Those partnerships consisted of the County, the Minnesota Board of Soil and Water Resources (BWSR), and Scott SWCD. BWSR became a partner because they needed restored wetland acres to help communities in the metro area offset impacts resulting from road safety improvement projects. The three organizations held a series of meetings to determine all the logistics: who would own the property, where would the funding come from, who would survey the land and prepare construction plans, who would manage it once completed, and so on. “The approval and pre-planning process took the better part of a year,” Pete recalled. At the end, the Scott SWCD was identified as the party that would purchase the land and provide long-term oversight and management of the wetland.
In early 2019, a perpetual conservation easement (a permanent agreement to keep the land in conservation) was purchased by BWSR and placed on the land. A few months later, construction of a large berm across the ditch began. By late fall, construction and seeding—using over 680 pounds of specially-designed native grass and wildflower mixes—was finished. Restoration of Helena Wetland was essentially complete! Signage was placed around the restoration to indicate the area’s purpose. From initial meetings to final certification, the wetland restoration took a total of two years.
With deliberate, and conscientious energy going into planning, the project was designed to provide multiple environmental benefits. Restoring the land to native grasses and wetland plants provides food, shelter and nesting for a wide variety of upland and wetland wildlife species. Ducks, muskrats, butterflies, bees, turtles, and many other creatures can call this place home once again.
Wetlands also play a significant role in reducing the frequency and intensity of flooding. They act as natural buffers, soaking up and storing a significant amount of floodwater. In addition, wetlands improve water quality and replenish groundwater. The new berm which incorporates a water level control structure holds back water during storm events similar to what would occur naturally, while also enabling water levels to be lowered for maintenance purposes.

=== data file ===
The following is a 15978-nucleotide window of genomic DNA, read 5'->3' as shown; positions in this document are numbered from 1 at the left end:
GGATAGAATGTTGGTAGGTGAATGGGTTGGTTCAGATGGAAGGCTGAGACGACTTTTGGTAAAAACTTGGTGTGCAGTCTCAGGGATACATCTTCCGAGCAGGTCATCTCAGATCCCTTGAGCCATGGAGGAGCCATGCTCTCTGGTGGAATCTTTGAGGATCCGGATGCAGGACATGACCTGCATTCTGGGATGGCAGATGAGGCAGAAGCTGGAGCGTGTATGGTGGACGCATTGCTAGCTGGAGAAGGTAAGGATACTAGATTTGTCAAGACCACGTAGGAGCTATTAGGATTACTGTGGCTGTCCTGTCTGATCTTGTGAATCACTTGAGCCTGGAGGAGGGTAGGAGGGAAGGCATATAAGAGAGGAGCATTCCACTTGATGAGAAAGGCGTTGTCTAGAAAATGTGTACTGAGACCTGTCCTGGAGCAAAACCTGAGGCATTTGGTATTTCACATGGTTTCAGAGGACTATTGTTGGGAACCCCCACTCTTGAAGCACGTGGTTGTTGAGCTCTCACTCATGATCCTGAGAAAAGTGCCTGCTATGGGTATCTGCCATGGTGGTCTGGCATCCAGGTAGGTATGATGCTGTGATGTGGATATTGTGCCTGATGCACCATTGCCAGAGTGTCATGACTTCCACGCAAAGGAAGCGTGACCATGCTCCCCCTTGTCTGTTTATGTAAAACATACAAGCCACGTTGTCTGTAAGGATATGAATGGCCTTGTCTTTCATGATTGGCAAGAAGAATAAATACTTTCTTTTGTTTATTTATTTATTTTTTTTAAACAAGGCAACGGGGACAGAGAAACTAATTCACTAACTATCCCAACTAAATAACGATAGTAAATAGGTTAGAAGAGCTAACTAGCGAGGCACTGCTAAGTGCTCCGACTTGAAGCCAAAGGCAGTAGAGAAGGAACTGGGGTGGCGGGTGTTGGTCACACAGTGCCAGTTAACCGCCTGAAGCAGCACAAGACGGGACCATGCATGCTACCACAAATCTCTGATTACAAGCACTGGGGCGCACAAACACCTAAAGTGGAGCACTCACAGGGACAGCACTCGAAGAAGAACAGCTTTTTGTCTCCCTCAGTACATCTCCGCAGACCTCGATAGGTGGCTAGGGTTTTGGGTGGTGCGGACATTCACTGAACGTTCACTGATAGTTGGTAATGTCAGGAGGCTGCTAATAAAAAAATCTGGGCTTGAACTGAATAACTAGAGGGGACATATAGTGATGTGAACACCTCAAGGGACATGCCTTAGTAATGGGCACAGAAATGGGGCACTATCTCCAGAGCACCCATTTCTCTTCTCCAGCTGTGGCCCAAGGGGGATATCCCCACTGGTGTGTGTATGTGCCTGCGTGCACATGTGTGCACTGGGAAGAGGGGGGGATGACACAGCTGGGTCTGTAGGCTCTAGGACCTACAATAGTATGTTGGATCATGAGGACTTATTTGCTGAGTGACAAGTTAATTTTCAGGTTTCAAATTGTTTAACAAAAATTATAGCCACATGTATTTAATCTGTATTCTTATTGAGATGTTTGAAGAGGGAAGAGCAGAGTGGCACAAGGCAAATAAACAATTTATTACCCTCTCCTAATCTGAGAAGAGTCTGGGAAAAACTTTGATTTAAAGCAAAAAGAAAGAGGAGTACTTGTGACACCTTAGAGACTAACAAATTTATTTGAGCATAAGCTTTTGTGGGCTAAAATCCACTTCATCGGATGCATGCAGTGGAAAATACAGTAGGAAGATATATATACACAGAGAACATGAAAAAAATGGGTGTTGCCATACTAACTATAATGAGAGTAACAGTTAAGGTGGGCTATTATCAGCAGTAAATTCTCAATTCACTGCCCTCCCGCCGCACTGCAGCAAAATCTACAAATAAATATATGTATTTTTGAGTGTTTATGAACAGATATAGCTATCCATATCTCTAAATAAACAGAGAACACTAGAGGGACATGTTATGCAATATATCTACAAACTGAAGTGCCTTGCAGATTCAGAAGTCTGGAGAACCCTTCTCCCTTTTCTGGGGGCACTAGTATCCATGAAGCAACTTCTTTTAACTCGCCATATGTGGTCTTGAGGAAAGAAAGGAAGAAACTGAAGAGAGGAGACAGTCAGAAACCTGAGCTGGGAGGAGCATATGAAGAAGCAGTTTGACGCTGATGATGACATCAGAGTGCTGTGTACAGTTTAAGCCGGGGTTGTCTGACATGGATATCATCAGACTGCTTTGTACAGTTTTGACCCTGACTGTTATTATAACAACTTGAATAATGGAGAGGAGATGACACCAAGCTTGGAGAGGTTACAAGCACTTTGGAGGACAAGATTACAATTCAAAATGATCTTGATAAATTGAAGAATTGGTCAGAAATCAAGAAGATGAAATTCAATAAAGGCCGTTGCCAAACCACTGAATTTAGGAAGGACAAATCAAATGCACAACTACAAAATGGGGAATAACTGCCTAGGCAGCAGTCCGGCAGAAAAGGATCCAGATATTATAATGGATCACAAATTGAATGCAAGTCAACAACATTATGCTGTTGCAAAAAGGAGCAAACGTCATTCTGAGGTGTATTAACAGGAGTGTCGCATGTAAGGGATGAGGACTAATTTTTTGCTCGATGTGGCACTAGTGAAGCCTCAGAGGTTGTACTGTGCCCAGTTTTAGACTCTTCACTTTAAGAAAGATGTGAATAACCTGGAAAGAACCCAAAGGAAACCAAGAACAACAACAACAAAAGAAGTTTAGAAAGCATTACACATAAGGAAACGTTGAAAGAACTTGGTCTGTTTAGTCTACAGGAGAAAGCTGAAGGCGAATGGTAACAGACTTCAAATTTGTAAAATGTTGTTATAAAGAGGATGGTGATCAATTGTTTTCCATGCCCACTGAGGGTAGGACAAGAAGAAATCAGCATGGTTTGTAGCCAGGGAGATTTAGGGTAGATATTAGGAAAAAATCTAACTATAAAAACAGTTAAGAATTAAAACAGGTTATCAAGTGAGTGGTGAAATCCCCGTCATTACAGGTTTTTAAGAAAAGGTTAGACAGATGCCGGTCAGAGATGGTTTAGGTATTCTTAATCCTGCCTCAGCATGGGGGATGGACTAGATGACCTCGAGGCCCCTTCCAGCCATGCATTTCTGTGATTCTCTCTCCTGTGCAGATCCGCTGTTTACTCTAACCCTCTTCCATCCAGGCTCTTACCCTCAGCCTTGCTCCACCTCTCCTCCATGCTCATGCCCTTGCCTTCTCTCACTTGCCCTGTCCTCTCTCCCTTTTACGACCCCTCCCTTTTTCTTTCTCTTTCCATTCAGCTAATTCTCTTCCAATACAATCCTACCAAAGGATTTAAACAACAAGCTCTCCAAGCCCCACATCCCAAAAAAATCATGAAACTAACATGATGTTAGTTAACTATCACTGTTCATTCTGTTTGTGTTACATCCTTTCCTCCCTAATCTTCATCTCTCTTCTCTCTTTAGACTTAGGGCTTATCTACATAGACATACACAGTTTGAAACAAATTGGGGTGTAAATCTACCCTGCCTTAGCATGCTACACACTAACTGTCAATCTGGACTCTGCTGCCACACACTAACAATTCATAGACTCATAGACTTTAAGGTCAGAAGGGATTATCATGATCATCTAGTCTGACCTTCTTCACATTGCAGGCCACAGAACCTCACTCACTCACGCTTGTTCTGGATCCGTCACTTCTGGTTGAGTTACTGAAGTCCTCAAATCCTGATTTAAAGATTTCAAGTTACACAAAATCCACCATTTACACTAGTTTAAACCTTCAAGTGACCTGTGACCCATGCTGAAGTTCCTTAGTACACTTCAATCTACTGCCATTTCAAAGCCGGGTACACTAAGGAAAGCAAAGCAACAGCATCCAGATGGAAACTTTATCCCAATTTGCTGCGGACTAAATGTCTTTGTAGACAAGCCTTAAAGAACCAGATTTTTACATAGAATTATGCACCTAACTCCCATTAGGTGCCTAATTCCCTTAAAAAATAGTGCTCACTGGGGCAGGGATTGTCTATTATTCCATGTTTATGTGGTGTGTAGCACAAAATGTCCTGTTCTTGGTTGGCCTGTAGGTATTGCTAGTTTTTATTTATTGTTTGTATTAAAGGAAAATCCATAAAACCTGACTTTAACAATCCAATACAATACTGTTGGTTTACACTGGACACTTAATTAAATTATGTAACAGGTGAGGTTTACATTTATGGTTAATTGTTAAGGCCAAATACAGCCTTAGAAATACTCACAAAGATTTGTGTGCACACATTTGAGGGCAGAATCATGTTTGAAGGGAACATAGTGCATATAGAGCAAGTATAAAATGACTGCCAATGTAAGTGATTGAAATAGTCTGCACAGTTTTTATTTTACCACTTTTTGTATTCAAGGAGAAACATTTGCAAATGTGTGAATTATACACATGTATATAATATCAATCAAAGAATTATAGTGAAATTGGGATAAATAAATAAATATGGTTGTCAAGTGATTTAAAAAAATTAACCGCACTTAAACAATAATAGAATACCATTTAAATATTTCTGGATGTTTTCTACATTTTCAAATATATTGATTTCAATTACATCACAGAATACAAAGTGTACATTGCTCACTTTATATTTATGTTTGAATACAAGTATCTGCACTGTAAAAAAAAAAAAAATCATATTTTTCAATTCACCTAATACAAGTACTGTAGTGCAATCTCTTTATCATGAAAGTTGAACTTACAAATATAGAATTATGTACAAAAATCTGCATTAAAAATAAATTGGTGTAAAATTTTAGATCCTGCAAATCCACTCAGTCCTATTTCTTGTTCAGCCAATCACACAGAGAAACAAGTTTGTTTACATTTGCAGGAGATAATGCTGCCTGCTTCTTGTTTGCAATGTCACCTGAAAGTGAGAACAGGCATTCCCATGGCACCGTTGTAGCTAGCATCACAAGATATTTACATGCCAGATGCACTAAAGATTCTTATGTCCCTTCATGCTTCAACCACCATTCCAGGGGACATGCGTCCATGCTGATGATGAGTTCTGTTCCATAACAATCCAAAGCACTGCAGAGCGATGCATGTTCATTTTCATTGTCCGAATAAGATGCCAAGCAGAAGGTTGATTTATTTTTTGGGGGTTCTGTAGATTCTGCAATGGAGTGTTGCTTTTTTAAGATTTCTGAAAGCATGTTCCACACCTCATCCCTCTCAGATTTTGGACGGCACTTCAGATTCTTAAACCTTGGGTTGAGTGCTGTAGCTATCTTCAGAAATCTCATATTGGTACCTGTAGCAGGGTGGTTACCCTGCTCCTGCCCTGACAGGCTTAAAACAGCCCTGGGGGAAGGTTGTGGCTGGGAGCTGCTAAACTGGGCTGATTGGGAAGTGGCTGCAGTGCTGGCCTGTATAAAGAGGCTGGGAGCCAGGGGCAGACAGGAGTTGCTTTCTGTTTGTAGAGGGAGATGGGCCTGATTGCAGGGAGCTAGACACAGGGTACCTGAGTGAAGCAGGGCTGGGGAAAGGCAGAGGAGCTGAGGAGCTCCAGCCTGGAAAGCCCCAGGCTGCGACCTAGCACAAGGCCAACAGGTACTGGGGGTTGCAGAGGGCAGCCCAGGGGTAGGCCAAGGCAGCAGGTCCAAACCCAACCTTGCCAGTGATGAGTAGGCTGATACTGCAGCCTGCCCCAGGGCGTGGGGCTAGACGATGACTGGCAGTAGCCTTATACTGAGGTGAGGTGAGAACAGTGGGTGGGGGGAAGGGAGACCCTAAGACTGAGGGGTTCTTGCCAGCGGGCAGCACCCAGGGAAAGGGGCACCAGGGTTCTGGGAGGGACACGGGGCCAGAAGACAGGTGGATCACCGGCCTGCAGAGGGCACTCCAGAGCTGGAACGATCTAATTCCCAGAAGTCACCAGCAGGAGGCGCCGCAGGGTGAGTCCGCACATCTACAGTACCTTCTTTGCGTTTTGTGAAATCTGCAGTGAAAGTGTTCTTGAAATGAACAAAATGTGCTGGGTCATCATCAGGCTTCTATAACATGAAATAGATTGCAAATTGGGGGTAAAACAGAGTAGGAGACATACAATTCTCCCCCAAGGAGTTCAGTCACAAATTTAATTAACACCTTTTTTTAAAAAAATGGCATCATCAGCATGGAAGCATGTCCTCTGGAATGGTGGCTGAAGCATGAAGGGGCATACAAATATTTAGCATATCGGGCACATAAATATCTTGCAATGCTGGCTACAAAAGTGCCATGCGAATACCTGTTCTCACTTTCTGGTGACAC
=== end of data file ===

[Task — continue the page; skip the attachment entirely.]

The Future of the Wetland
The newly restored wetland in Helena Township will stand for years to come as a beacon of conservation and natural habitat. Due to the purpose of the project and conservation easement restrictions, the land is not open to the general public. The Scott SWCD will be monitoring and maintaining the wetland and surrounding prairie, and the project will forever stand as a testament to what can be accomplished through public and private partnerships and cooperation.
Peter Beckius concluded his thoughts on the project perfectly. “Personally, I want to thank the Scott SWCD, Scott County, and all the staff for their vision, support and perseverance. I am grateful I had the opportunity to be part of a team-led effort to finally achieve the goal of successfully restoring this magnificent site.”
Wetland restorations are extremely beneficial practices that reduce runoff, add biodiversity, and improve water quality in streams and rivers. The Scott SWCD wants to continue working with landowners to achieve wetland restorations in Scott County.
The Scott SWCD offers technical assistance and information to anyone looking to implement conservation projects on their property. They also may offer financial assistance for residents starting a restoration project with the office.
To get the process started, call the Scott SWCD at 952-492-5425 or visit them online at scottswcd.org.